This happened in 2018, when a teacher in West Virginia reported an eight year old student named Raylee Browning with showing signs of abuse. Child Protective Services launched an investigation, but then her dad pulled her out and registered her as a homeschooler.
ARCHIVE NEWS CLIP: Raylee died at a local hospital the day after Christmas, 2018.
Two nurses testified the eight-year-old had scabs and bruising on her body. Her legs showed a burn mark. Judge Blake and special prosecutor Brian Parsons, say homeschooling played a role in the victim's death.
MEENA DUERSON - HOST, VICE NEWS: After she died, state delegate Shawn Fluharty introduced a bill called Raylee's Law, which would block students from being homeschooled if their parents or guardians are suspected or have been convicted of [00:29:00] child abuse.
STATE DELEGATE SHAWN FLUHARTY: The idea that on the one end, in public schools, we have mandatory reporting, but that we can get around this through just simply being a homeschooler. That should have some sort of parameters in place and protections in place.
MEENA DUERSON - HOST, VICE NEWS: Did you think it would be controversial?
STATE DELEGATE SHAWN FLUHARTY: No. No, not at all.
MEENA DUERSON - HOST, VICE NEWS: What reaction did you get?
STATE DELEGATE SHAWN FLUHARTY: The reaction I received was, uh, that certain people felt that it was some sort of an attack on homeschooling and not an attack on people who abused children. I actually had people show up to my office. We had pushback from, uh, the homeschool groups in West Virginia. Some national groups stepped in as well. I would get kind of boiler plate emails, which tips you off as a legislator that there's a coordinated effort going on. There are groups, I wanna say there's like this homeschool defense fund group that came out against Raylee's law.
MEENA DUERSON - HOST, VICE NEWS: The HSLDA?
STATE DELEGATE SHAWN FLUHARTY: That's it. And there were quotes about how awful this bill was and it's an attack on homeschooling. And you know, they want to move the goalposts. That's what you do in politics. But always [00:30:00] thought maybe protecting children you wouldn't actually go about that.
MEENA DUERSON - HOST, VICE NEWS: What's the status?
STATE DELEGATE SHAWN FLUHARTY: Sitting in committee for who knows how long. Until the chairman decides it's worthy of his time. And that's because he wants to do what the homeschoolers want to do, not necessarily what's in the best interest of all children in West Virginia.
MEENA DUERSON - HOST, VICE NEWS: Did you know that there was this kind of homeschool lobby before you introduced this legislation?
STATE DELEGATE SHAWN FLUHARTY: I was aware of the lobby. Uh, I wasn't aware of the grips that they really have on the legislature. What they have is a grip on the education system in West Virginia. They have a grip on legislation and how it moves. They control the education committees in both the House and the Senate.
MEENA DUERSON - HOST, VICE NEWS: What effect does this amount of control have on the public education system?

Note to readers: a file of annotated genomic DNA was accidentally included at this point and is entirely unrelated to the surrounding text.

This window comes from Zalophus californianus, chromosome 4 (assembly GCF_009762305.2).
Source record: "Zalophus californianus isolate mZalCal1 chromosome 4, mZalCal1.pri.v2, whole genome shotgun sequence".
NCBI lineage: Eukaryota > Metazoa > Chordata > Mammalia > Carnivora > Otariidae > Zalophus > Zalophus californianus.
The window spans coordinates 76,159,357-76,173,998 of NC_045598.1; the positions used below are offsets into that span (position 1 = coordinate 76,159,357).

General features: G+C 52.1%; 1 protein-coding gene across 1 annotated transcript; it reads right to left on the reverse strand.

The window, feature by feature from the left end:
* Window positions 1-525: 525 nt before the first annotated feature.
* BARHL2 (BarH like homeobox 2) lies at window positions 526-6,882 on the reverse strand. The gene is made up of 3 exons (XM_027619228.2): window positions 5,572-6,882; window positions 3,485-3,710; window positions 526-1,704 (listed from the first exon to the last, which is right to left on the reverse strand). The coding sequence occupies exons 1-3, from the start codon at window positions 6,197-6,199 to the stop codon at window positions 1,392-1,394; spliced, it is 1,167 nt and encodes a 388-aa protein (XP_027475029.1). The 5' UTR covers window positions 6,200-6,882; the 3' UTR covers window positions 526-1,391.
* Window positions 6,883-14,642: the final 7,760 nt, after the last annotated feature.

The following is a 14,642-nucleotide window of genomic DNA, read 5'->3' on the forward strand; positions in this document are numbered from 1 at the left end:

STATE DELEGATE SHAWN FLUHARTY: Well, public education is not a priority in the sense of "public" education. I mean, things for homeschooling... we just passed out legislation for pod schools. So, you have all these domino effect pieces of legislation. And then what's on the back burner? [00:31:00] Public education itself.
Why Black Parents are Choosing to Homeschool Their Kids -Amanpour and Company - Air Date 6-18-21
MICHEL MARTIN - HOST, AMANPOUR AND COMPANY: You've had this experience that a lot of parents have had, that, you know, this is just not working for your children and you gotta figure something out. Like, what were some of the thoughts that led you to where you are now?
KERI RODRIGUES: I grew up, you know, I was in foster situations. I was growing up in a home that was mired with addiction. So my journey actually begins with myself and my firsthand experience. I was expelled from a public school. I got my GED from Boston Public Schools. I was lucky I was able to kind of scratch and claw my way into college, but it was by the skin of my teeth. So by the time I had children and I had three little boys, you know, I came in, I was a union organizer, I was teaching other people how to advocate for themselves. So, when my oldest son was diagnosed with ADHD and autism, I was like, This is gonna be fine because even though I'm coming into this with my dukes up, like, I'm gonna be able to advocate for my kid and I'm gonna get this [00:32:00] done.
Well, what I found out very quickly when my son was suspended from school 36 times in kindergarten was at the end of that IED table. I have no voice. As a parent, no one cares. No one's on your side. And all of those educators had already given up on my son by the age of six. They were done with him. They were pissed off at him. They were writing him off. They're calling me to pick him up. They're putting him in a redirect room that looks like a cinder block cell. And I was horrified. But I had no idea what was going on in our education system. I just, you know, the great trauma of my life was being expelled from school. I thought it was my fault, not knowing that literally we have a system that's set up to fail kids like me, kids like my son, I didn't know any of this. All I knew is that I had no power. And when I get mad, I organize.
MICHEL MARTIN - HOST, AMANPOUR AND COMPANY: Tell me about your organization, Keri. What does the National Parents' Union do? What do you do and what's the goal?
KERI RODRIGUES: So we are all parent advocates, [00:33:00] activists, and agitators. That's what we are. We are more than 500 organizations all across all 50 states, DC, and Puerto Rico and it's parent-led advocacy. You know, there are pockets of parent power in all corners of this nation. What mamas who are building groups in their neighborhoods who are building solidarity together so that they can speak with a united voice, so that they can share resources and we can talk back and forth, and then we can speak truth to power.